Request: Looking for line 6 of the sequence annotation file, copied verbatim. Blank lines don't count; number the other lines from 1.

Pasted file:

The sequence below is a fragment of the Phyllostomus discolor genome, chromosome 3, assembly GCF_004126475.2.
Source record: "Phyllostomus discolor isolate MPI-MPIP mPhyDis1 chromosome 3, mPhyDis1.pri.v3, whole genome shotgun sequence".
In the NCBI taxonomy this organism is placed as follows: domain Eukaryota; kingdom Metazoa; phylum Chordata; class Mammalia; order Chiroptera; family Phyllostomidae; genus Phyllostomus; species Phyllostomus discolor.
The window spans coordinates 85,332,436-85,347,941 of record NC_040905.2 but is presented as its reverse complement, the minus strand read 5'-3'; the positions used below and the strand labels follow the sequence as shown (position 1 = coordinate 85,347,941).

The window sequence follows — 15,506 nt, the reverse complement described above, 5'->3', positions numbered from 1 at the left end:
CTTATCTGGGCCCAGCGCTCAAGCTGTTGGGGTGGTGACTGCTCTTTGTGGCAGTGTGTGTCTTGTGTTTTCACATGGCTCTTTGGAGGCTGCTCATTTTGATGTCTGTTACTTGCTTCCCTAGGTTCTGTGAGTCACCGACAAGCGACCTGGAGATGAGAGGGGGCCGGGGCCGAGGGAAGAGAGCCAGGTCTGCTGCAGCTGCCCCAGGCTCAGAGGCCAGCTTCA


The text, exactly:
CTTATCTGGGCCCAGCGCTCAAGCTGTTGGGGTGGTGACTGCTCTTTGTGGCAGTGTGTGTCTTGTGTTTTCACATGGCTCTTTGGAGGCTGCTCATTTTGATGTCTGTTACTTGCTTCCCTAGGTTCTGTGAGTCACCGACAAGCGACCTGGAGATGAGAGGGGGCCGGGGCCGAGGGAAGAGAGCCAGGTCTGCTGCAGCTGCCCCAGGCTCAGAGGCCAGCTTCA